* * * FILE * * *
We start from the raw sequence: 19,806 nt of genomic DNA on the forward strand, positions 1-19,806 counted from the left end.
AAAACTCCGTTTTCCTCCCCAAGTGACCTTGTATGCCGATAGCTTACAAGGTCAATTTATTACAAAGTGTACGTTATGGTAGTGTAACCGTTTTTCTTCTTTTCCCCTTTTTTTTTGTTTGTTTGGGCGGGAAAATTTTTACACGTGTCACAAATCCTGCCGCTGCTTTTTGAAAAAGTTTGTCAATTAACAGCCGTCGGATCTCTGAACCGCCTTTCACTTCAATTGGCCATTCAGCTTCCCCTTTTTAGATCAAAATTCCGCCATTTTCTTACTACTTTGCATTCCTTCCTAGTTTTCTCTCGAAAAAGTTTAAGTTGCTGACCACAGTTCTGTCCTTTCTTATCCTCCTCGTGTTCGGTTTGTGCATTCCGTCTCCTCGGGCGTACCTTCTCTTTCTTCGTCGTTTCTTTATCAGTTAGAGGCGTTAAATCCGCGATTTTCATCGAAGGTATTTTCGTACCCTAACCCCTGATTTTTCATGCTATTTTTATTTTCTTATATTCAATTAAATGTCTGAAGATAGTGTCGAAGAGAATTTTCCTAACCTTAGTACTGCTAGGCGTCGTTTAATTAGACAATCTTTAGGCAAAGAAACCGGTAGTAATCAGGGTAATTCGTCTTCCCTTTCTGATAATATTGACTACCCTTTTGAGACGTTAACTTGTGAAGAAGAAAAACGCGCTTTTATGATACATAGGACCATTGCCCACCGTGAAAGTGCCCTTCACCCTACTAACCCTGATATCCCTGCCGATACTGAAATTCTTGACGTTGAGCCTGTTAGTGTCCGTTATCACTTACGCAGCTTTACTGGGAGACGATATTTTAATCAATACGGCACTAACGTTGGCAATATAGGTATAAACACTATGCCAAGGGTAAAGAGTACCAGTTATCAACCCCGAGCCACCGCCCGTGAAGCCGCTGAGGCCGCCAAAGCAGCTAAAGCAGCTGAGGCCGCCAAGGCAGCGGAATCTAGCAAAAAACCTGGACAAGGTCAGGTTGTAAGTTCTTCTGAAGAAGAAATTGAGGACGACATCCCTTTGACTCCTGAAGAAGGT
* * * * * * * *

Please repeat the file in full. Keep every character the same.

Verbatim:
We start from the raw sequence: 19,806 nt of genomic DNA on the forward strand, positions 1-19,806 counted from the left end.
AAAACTCCGTTTTCCTCCCCAAGTGACCTTGTATGCCGATAGCTTACAAGGTCAATTTATTACAAAGTGTACGTTATGGTAGTGTAACCGTTTTTCTTCTTTTCCCCTTTTTTTTTGTTTGTTTGGGCGGGAAAATTTTTACACGTGTCACAAATCCTGCCGCTGCTTTTTGAAAAAGTTTGTCAATTAACAGCCGTCGGATCTCTGAACCGCCTTTCACTTCAATTGGCCATTCAGCTTCCCCTTTTTAGATCAAAATTCCGCCATTTTCTTACTACTTTGCATTCCTTCCTAGTTTTCTCTCGAAAAAGTTTAAGTTGCTGACCACAGTTCTGTCCTTTCTTATCCTCCTCGTGTTCGGTTTGTGCATTCCGTCTCCTCGGGCGTACCTTCTCTTTCTTCGTCGTTTCTTTATCAGTTAGAGGCGTTAAATCCGCGATTTTCATCGAAGGTATTTTCGTACCCTAACCCCTGATTTTTCATGCTATTTTTATTTTCTTATATTCAATTAAATGTCTGAAGATAGTGTCGAAGAGAATTTTCCTAACCTTAGTACTGCTAGGCGTCGTTTAATTAGACAATCTTTAGGCAAAGAAACCGGTAGTAATCAGGGTAATTCGTCTTCCCTTTCTGATAATATTGACTACCCTTTTGAGACGTTAACTTGTGAAGAAGAAAAACGCGCTTTTATGATACATAGGACCATTGCCCACCGTGAAAGTGCCCTTCACCCTACTAACCCTGATATCCCTGCCGATACTGAAATTCTTGACGTTGAGCCTGTTAGTGTCCGTTATCACTTACGCAGCTTTACTGGGAGACGATATTTTAATCAATACGGCACTAACGTTGGCAATATAGGTATAAACACTATGCCAAGGGTAAAGAGTACCAGTTATCAACCCCGAGCCACCGCCCGTGAAGCCGCTGAGGCCGCCAAAGCAGCTAAAGCAGCTGAGGCCGCCAAGGCAGCGGAATCTAGCAAAAAACCTGGACAAGGTCAGGTTGTAAGTTCTTCTGAAGAAGAAATTGAGGACGACATCCCTTTGACTCCTGAAGAAGGT